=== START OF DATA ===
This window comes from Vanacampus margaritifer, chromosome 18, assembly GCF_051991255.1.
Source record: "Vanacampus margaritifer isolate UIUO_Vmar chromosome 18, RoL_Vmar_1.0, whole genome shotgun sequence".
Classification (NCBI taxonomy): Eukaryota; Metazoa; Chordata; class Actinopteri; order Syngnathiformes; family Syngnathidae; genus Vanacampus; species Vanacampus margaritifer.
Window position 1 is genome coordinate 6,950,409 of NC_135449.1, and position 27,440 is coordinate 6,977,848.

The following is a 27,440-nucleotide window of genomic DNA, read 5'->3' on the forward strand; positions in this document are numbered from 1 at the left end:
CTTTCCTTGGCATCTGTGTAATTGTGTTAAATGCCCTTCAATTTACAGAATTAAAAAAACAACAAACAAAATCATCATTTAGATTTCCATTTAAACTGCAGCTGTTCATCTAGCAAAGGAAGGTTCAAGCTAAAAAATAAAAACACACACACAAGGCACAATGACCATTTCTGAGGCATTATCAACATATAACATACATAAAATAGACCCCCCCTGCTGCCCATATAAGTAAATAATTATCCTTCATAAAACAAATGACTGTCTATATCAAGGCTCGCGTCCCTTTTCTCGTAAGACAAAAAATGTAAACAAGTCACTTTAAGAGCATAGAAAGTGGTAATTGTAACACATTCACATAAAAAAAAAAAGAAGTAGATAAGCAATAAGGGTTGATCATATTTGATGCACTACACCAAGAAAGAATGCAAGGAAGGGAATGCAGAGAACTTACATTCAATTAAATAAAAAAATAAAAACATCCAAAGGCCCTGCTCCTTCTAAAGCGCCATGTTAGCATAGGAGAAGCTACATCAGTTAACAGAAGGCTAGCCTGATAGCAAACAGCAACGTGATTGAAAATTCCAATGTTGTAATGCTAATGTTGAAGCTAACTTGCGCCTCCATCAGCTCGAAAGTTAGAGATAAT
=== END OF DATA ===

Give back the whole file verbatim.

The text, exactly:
This window comes from Vanacampus margaritifer, chromosome 18, assembly GCF_051991255.1.
Source record: "Vanacampus margaritifer isolate UIUO_Vmar chromosome 18, RoL_Vmar_1.0, whole genome shotgun sequence".
Classification (NCBI taxonomy): Eukaryota; Metazoa; Chordata; class Actinopteri; order Syngnathiformes; family Syngnathidae; genus Vanacampus; species Vanacampus margaritifer.
Window position 1 is genome coordinate 6,950,409 of NC_135449.1, and position 27,440 is coordinate 6,977,848.

The following is a 27,440-nucleotide window of genomic DNA, read 5'->3' on the forward strand; positions in this document are numbered from 1 at the left end:
CTTTCCTTGGCATCTGTGTAATTGTGTTAAATGCCCTTCAATTTACAGAATTAAAAAAACAACAAACAAAATCATCATTTAGATTTCCATTTAAACTGCAGCTGTTCATCTAGCAAAGGAAGGTTCAAGCTAAAAAATAAAAACACACACACAAGGCACAATGACCATTTCTGAGGCATTATCAACATATAACATACATAAAATAGACCCCCCCTGCTGCCCATATAAGTAAATAATTATCCTTCATAAAACAAATGACTGTCTATATCAAGGCTCGCGTCCCTTTTCTCGTAAGACAAAAAATGTAAACAAGTCACTTTAAGAGCATAGAAAGTGGTAATTGTAACACATTCACATAAAAAAAAAAAGAAGTAGATAAGCAATAAGGGTTGATCATATTTGATGCACTACACCAAGAAAGAATGCAAGGAAGGGAATGCAGAGAACTTACATTCAATTAAATAAAAAAATAAAAACATCCAAAGGCCCTGCTCCTTCTAAAGCGCCATGTTAGCATAGGAGAAGCTACATCAGTTAACAGAAGGCTAGCCTGATAGCAAACAGCAACGTGATTGAAAATTCCAATGTTGTAATGCTAATGTTGAAGCTAACTTGCGCCTCCATCAGCTCGAAAGTTAGAGATAAT